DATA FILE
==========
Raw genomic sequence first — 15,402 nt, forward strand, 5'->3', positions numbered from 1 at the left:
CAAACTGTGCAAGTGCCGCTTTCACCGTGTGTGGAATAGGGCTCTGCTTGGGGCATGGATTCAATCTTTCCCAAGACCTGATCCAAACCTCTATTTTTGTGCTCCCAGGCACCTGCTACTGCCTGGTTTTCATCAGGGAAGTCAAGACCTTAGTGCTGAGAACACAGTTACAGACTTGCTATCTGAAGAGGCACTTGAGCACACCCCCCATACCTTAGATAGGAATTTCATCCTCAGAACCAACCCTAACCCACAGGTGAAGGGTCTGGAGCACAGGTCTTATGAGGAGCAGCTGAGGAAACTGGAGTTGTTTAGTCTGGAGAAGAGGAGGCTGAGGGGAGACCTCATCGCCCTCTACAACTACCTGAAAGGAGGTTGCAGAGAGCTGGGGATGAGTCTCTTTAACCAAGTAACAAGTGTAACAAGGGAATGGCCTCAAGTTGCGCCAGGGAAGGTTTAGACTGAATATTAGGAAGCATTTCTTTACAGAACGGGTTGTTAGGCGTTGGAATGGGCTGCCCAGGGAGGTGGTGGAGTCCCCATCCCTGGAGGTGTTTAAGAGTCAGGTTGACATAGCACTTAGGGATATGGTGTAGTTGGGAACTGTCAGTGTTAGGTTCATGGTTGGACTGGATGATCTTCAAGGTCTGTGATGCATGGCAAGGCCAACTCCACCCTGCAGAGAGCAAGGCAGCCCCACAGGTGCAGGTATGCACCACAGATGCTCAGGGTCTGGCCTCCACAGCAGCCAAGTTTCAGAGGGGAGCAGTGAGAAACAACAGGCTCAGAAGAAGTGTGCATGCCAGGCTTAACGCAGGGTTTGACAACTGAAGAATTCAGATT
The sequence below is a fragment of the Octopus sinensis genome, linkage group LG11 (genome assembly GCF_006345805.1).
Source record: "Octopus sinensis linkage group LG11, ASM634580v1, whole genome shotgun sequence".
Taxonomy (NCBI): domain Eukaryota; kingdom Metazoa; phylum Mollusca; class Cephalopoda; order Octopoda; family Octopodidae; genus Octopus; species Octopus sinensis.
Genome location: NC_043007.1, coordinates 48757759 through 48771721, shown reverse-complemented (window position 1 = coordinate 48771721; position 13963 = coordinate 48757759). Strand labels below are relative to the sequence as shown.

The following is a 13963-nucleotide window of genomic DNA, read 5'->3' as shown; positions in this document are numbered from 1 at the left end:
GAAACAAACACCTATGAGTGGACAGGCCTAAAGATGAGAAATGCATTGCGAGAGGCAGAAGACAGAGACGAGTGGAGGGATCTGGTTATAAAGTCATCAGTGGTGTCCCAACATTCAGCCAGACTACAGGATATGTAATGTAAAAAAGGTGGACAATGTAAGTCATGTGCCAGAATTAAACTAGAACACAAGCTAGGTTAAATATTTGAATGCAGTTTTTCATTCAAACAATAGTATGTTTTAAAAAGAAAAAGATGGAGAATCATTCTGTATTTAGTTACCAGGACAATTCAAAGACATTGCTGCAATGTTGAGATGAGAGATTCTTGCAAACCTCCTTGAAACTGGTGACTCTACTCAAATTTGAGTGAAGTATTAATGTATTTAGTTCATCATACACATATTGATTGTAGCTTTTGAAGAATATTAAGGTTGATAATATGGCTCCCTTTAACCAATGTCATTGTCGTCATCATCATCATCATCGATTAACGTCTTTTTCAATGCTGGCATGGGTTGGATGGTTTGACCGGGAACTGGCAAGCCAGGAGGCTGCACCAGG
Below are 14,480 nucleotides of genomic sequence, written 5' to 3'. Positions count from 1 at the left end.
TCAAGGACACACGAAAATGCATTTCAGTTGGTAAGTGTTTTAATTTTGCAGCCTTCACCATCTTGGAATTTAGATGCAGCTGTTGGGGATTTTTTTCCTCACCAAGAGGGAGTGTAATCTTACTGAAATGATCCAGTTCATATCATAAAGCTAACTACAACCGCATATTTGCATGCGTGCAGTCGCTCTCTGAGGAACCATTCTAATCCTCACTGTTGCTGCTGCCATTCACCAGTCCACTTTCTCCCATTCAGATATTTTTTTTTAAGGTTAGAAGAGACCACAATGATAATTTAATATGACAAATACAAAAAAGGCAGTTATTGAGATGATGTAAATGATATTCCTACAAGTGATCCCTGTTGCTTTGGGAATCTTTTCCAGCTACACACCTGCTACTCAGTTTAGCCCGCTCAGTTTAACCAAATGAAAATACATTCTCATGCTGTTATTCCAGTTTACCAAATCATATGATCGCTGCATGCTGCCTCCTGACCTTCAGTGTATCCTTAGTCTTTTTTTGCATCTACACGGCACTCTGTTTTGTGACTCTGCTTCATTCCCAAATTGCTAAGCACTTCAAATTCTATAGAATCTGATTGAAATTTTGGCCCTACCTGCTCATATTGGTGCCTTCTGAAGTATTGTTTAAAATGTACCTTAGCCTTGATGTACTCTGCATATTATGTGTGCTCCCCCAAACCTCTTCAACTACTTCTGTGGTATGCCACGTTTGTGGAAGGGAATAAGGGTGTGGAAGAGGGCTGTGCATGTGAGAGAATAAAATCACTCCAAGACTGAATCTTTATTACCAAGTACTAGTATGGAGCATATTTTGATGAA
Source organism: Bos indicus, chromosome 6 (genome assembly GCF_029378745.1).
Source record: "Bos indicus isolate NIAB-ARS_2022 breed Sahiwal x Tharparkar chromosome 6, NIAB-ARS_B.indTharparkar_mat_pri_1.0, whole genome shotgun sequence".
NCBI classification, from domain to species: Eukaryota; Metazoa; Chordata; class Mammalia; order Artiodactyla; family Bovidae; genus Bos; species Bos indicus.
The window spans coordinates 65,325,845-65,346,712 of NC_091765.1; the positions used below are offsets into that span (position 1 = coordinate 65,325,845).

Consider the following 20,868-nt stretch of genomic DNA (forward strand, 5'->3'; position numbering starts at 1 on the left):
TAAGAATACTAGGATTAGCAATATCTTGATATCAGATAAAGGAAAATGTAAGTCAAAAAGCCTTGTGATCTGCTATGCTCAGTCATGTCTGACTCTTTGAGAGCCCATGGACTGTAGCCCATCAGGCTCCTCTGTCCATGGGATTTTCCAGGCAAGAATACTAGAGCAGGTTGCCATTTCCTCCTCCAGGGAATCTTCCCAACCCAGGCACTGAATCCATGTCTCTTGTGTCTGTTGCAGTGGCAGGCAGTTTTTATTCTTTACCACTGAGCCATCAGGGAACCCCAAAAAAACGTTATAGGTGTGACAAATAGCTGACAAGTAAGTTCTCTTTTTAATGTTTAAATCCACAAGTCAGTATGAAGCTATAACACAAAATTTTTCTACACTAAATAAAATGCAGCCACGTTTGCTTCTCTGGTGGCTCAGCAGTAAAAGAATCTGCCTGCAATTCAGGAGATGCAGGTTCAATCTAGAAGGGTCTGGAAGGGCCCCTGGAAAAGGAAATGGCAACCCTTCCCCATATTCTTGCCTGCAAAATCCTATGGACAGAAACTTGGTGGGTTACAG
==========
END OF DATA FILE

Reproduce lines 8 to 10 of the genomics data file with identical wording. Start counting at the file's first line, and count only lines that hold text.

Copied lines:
GAAACAAACACCTATGAGTGGACAGGCCTAAAGATGAGAAATGCATTGCGAGAGGCAGAAGACAGAGACGAGTGGAGGGATCTGGTTATAAAGTCATCAGTGGTGTCCCAACATTCAGCCAGACTACAGGATATGTAATGTAAAAAAGGTGGACAATGTAAGTCATGTGCCAGAATTAAACTAGAACACAAGCTAGGTTAAATATTTGAATGCAGTTTTTCATTCAAACAATAGTATGTTTTAAAAAGAAAAAGATGGAGAATCATTCTGTATTTAGTTACCAGGACAATTCAAAGACATTGCTGCAATGTTGAGATGAGAGATTCTTGCAAACCTCCTTGAAACTGGTGACTCTACTCAAATTTGAGTGAAGTATTAATGTATTTAGTTCATCATACACATATTGATTGTAGCTTTTGAAGAATATTAAGGTTGATAATATGGCTCCCTTTAACCAATGTCATTGTCGTCATCATCATCATCATCGATTAACGTCTTTTTCAATGCTGGCATGGGTTGGATGGTTTGACCGGGAACTGGCAAGCCAGGAGGCTGCACCAGG
Below are 14,480 nucleotides of genomic sequence, written 5' to 3'. Positions count from 1 at the left end.
TCAAGGACACACGAAAATGCATTTCAGTTGGTAAGTGTTTTAATTTTGCAGCCTTCACCATCTTGGAATTTAGATGCAGCTGTTGGGGATTTTTTTCCTCACCAAGAGGGAGTGTAATCTTACTGAAATGATCCAGTTCATATCATAAAGCTAACTACAACCGCATATTTGCATGCGTGCAGTCGCTCTCTGAGGAACCATTCTAATCCTCACTGTTGCTGCTGCCATTCACCAGTCCACTTTCTCCCATTCAGATATTTTTTTTTAAGGTTAGAAGAGACCACAATGATAATTTAATATGACAAATACAAAAAAGGCAGTTATTGAGATGATGTAAATGATATTCCTACAAGTGATCCCTGTTGCTTTGGGAATCTTTTCCAGCTACACACCTGCTACTCAGTTTAGCCCGCTCAGTTTAACCAAATGAAAATACATTCTCATGCTGTTATTCCAGTTTACCAAATCATATGATCGCTGCATGCTGCCTCCTGACCTTCAGTGTATCCTTAGTCTTTTTTTGCATCTACACGGCACTCTGTTTTGTGACTCTGCTTCATTCCCAAATTGCTAAGCACTTCAAATTCTATAGAATCTGATTGAAATTTTGGCCCTACCTGCTCATATTGGTGCCTTCTGAAGTATTGTTTAAAATGTACCTTAGCCTTGATGTACTCTGCATATTATGTGTGCTCCCCCAAACCTCTTCAACTACTTCTGTGGTATGCCACGTTTGTGGAAGGGAATAAGGGTGTGGAAGAGGGCTGTGCATGTGAGAGAATAAAATCACTCCAAGACTGAATCTTTATTACCAAGTACTAGTATGGAGCATATTTTGATGAA